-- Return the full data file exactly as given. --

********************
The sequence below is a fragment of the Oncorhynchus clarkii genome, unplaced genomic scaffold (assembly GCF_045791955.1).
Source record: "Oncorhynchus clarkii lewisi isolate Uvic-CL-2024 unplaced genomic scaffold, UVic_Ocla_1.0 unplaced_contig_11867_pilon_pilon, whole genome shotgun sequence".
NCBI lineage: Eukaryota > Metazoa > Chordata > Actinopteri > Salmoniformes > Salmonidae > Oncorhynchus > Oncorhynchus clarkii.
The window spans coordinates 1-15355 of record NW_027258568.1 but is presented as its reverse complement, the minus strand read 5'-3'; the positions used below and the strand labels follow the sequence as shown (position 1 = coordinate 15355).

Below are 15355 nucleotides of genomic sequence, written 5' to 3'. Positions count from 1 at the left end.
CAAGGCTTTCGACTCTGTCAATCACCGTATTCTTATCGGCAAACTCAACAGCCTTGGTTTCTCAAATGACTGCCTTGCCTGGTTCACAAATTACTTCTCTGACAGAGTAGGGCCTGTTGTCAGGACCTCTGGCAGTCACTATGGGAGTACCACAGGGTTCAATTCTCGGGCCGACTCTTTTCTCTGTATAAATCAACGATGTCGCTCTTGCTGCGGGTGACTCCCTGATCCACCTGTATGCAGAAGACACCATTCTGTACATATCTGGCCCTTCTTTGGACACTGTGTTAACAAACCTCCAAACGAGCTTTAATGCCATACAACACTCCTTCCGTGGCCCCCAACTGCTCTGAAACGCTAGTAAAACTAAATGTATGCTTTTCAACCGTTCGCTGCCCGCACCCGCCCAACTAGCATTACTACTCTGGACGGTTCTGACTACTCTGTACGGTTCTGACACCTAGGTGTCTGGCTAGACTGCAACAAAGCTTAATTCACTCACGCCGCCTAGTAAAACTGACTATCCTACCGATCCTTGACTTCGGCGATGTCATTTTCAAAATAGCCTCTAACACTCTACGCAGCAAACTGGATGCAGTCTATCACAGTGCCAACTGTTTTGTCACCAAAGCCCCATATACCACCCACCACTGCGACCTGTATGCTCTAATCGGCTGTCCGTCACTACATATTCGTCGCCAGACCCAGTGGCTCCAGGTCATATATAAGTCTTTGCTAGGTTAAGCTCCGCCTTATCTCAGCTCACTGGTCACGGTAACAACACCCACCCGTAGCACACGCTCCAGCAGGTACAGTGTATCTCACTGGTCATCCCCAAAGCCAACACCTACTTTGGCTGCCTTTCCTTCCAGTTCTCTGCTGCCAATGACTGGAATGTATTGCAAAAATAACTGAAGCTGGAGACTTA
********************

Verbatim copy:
The sequence below is a fragment of the Oncorhynchus clarkii genome, unplaced genomic scaffold (assembly GCF_045791955.1).
Source record: "Oncorhynchus clarkii lewisi isolate Uvic-CL-2024 unplaced genomic scaffold, UVic_Ocla_1.0 unplaced_contig_11867_pilon_pilon, whole genome shotgun sequence".
NCBI lineage: Eukaryota > Metazoa > Chordata > Actinopteri > Salmoniformes > Salmonidae > Oncorhynchus > Oncorhynchus clarkii.
The window spans coordinates 1-15355 of record NW_027258568.1 but is presented as its reverse complement, the minus strand read 5'-3'; the positions used below and the strand labels follow the sequence as shown (position 1 = coordinate 15355).

Below are 15355 nucleotides of genomic sequence, written 5' to 3'. Positions count from 1 at the left end.
CAAGGCTTTCGACTCTGTCAATCACCGTATTCTTATCGGCAAACTCAACAGCCTTGGTTTCTCAAATGACTGCCTTGCCTGGTTCACAAATTACTTCTCTGACAGAGTAGGGCCTGTTGTCAGGACCTCTGGCAGTCACTATGGGAGTACCACAGGGTTCAATTCTCGGGCCGACTCTTTTCTCTGTATAAATCAACGATGTCGCTCTTGCTGCGGGTGACTCCCTGATCCACCTGTATGCAGAAGACACCATTCTGTACATATCTGGCCCTTCTTTGGACACTGTGTTAACAAACCTCCAAACGAGCTTTAATGCCATACAACACTCCTTCCGTGGCCCCCAACTGCTCTGAAACGCTAGTAAAACTAAATGTATGCTTTTCAACCGTTCGCTGCCCGCACCCGCCCAACTAGCATTACTACTCTGGACGGTTCTGACTACTCTGTACGGTTCTGACACCTAGGTGTCTGGCTAGACTGCAACAAAGCTTAATTCACTCACGCCGCCTAGTAAAACTGACTATCCTACCGATCCTTGACTTCGGCGATGTCATTTTCAAAATAGCCTCTAACACTCTACGCAGCAAACTGGATGCAGTCTATCACAGTGCCAACTGTTTTGTCACCAAAGCCCCATATACCACCCACCACTGCGACCTGTATGCTCTAATCGGCTGTCCGTCACTACATATTCGTCGCCAGACCCAGTGGCTCCAGGTCATATATAAGTCTTTGCTAGGTTAAGCTCCGCCTTATCTCAGCTCACTGGTCACGGTAACAACACCCACCCGTAGCACACGCTCCAGCAGGTACAGTGTATCTCACTGGTCATCCCCAAAGCCAACACCTACTTTGGCTGCCTTTCCTTCCAGTTCTCTGCTGCCAATGACTGGAATGTATTGCAAAAATAACTGAAGCTGGAGACTTA